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The Real Story Behind Leucine

Developing and preserving lean muscle mass is the secret to weight management, sports nutrition, healthy aging, and overall wellness. On going research is demonstrating the key role that high quality protein, including the amino acid leucine, performs in the process of muscle protein synthesis (MPS). Leucine is a branched chain amino acid that is essential to muscle health. BiPro whey protein isolate is an excellent source of branched chain amino acids, especially leucine, and an ideal way to increase protein nutrition.

Leucine

Our bodies need 9 essential amino acids, but one of them, leucine, serves other functions beyond providing a building block for proteins. Essetial amino acids cannot be made by your body and must come from your diet.

Leucine is exceptional because:

  • It performs the key role as a metabolic trigger to initiate the process of muscle protein synthesis.
  • The leucine contained in individual proteins ultimately determines the optimal amount of total protein per meal.
  • Research has shown that 2.5-3.0 g of leucine per meal are needed to maximize MPS.

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Not all proteins are created equal nutritionally. They do not have the same amino acid profile. Some important facts about high quality protein are:

  • Higher quality protein sources with more leucine will require lower consumption of protein per meal.
  • Whey protein isolate has a higher leucine concentration (~11g leucine/100 g protein) when compared with other protein sources (i.e., wheat gluten,soy, egg; 6.8%, 8.0%, 8.8% leucine, respectively).
    • BiPro whey protein isolate is produced using a unique ion exchange method, results in a leucine concentration of 13.1 g leucine/100 g protein, a gain of 20% more leucine over other whey protein isolates. 
    • Once BiPro whey protein isolate contains a higher level of lecuine, less is needed to achieve the 2.5-3.0 g of leucine to maximize muscle protein synthesis. This translates to lower amounts of protein and lower calories needed to achieve optimal muscle health.

Protein Throughout the Day

One key element of increasing MPS is to maintain an optimum level of protein throughout the day. A continued source of high quality protein is essential because:

  • MPS is a cycle lasting only up to 3 hours after a meal that contains adequate protein.
  • Eating too infrequently results in limited overall daily stimulation of MPS, while eating too frequently may trigger a sustained resistance response.

It should be stressed that the frequency, quantity and quality of protein consumed throughout the day is critical. These three factors are more important than the total amount consumed per day. A sufficient amount (approximately 20-30 g) of high quality protein is needed at each meal for optimum MPS. As presented in Figure 2, we often target a total amount per day and settle with a less effective distribution.This is of critical importance because if the meal has less than 2.0 g of leucine, muscle synthesis will not initiate and the protein is used as calories. The consumption of massive quantities of protein is unnecessary when high quality protein is consumed.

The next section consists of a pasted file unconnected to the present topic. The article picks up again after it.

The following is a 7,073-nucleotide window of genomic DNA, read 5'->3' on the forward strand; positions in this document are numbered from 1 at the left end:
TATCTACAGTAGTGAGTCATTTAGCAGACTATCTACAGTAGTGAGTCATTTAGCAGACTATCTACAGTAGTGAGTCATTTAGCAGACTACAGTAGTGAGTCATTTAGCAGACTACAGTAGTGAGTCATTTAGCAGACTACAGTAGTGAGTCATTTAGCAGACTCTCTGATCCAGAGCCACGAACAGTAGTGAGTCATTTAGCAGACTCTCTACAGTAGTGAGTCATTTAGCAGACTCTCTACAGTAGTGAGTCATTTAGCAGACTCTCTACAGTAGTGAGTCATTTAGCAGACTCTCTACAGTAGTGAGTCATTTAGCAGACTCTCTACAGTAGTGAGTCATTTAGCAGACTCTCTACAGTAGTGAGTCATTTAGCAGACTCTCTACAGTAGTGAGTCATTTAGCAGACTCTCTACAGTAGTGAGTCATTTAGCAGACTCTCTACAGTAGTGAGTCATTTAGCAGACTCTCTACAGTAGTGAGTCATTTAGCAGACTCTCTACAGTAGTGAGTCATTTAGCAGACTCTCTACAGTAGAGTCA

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Meeting Your Daily Protein Needs

So how can ideal protein nutrition be achieved in a daily diet? The following example is for a 200 lb. male athlete/bodybuilder. First, design your day to have 5 separate meals (one meal every 4-6 hours). The goal is to select foods that provide 3 g leucine per meal. This can be achieved by the following selections that result in a total protein intake of 175-179 g/day:

Meal protein sources:

  • 1 meal: eggs (34 g protein)
  • 2 meals: chicken (40 g protein at each meal)
  • 1 meal: beef (38 g protein)
  • 1 meal: whey protein isolate (27 g protein)

or BiPro whey protein isolate (23 g protein)

Read the complete story here Dr_Layne_Norton_Leucine.pdf

 

This a summary of the May 2013 technical seminar presented by Dr. Layne Norton and hosted by BiProUSA , highlighting dietary factors that affect MPS. Dr. Norton is an expert in protein and amino acid metabolism in skeletal muscle.

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Dr. Layne Norton has a PhD in Nutritional Sciences from the University of Illinois with honors and a BS in Biochemistry with honors from Eckerd College. His thesis research focused on protein and amino acid metabolism in skeletal muscle. He has been published in the Journal of Nutrition and presented research at experimental biology and ISSN symposiums. He is a reviewer for the Journal of the International Society of Sports Nutrition. He is also a competitive drug free bodybuilder & powerlifter and a contributing writer for Muscular Development Magazine. Dr. Norton is the owner of BioLayne LLC , a consulting company that focuses on optimizing nutrition and training variables in bodybuilders, fitness enthusiasts, and athletes.

REFERENCES
1. Areta JL et al. J Physiol. 2013. 591(Pt 9):2319-31.
2. Bohe J et al. J Physiol. 2001. 15;532(Pt 2):575-9.
3. Garlick PJ. J Nutr. 2005. 135(6 Suppl): 1553S-6S.
4. Gautsch TA et al. Am J Physiol. 1998. 274(2 Pt 1):C406-14.
5. Layman DK. Nutrition and Metabolism. 2009. 6:12.
6. Norton LE et al. J Nutr. 2009. 139(6):1103-9.
7. 7. Norton LE et al. Nutr Metab. 2012. 20;9(1):67.
8. Tang JE et al. J Appl Physiol. 2009. 107(3):987-92.
9. Wilson GJ et al. Am J Physiol Endocrinol Metab. 2012. 4(11):1723-39.



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